2002 No Action
2001 No Action
2000 No Action
1998 No Action
1995 No Action
July 11, 2001
TO THE HONORABLE, THE SENATE:
In accordance with the provisions of Rhode Island General Laws § 43-1-4, I am transmitting herewith with my disapproval, 2001-S 0247, Substitute A "An Act Relating to Courts and Civil Procedure - Wrongful Death."
This bill would include as pecuniary damages in a wrongful death action, the value placed on the decedent's enjoyment of life (or "hedonic damages"). Those damages would include the value of family, recreational and personal activities and interests that were a part of the decedent's everyday life.
I have three principal objections to awarding damages for the loss of enjoyment of life. First, these damages are highly speculative in nature. It is difficult, if not impossible, 10 quantify the qualify of a person's life, and doing so raises serious practical and ethical questions. By what standards is the quality of a person's life measured? Who would be permitted to testify on the decedent's enjoyment of life, or worse, lack of enjoyment of life? Would a decedent who was poor and suffered misfortune during his/her life be entitled 10 less than someone who was wealthy and lucky? The intangible, emotional and highly subjective nature of hedonic damages may lead to disproportionate awards. The difficulty in defining these damages also denies an appellate court meaningful review of hedonic damage awards. And, the social burden of providing such speculative damages will ultimately be borne by the public through increased insurance premiums.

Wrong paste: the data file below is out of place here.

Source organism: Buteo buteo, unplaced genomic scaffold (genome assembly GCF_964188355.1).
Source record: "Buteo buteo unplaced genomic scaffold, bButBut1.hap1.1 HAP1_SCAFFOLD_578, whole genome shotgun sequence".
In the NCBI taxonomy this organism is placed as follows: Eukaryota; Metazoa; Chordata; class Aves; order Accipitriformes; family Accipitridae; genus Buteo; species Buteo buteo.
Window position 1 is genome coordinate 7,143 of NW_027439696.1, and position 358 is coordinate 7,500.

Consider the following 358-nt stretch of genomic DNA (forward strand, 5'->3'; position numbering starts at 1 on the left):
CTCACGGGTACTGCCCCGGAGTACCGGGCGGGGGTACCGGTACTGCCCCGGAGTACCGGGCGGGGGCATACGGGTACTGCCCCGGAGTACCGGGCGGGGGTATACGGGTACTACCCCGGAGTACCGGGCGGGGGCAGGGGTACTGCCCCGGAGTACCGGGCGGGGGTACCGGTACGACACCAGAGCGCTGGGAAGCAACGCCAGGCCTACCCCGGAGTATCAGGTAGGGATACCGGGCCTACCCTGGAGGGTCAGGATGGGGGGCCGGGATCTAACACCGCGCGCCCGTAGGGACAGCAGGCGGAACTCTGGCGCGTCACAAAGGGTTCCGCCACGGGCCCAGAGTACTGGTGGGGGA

Second, hedonic damages can create a double recovery for survivors. Under Rhode Island law, survivors can already receive compensation for medical expenses, lost wages, and loss of consortium arising out of the wrongful death of another. If this bill were to become law, these same people could recover a second time, not for their own damages, but for another's. In essence, the beneficiaries would recover twice for the same loss.
Third, some advocates view hedonic damages as a way of punishing the wrongdoer. I do not share that view and neither does the Rhode Island Supreme Court. In Simeone v. Charron, 762 A.2d 442 (R.I. 2000), the Court reaffirmed that the purpose of the Rhode Island Wrongful Death Act is not to punish but 10 compensate - a purpose that would be undermined by the allowance of hedonic damages. In addition, while I see some merit to the argument that hedonic damages would increase wrongful death awards for low income decedents, those concerns could be better addressed by more narrowly tailored legislation directed at increasing Rhode Island's minimum $150,000 recovery or by expanding the statutory class of persons who could assert loss of consortium claims or by limiting hedonic damages to the class of plaintiffs unable 10 assert loss of consortium claims.
For all these reasons, I disapprove of this legislation and respectfully urge your support of this veto.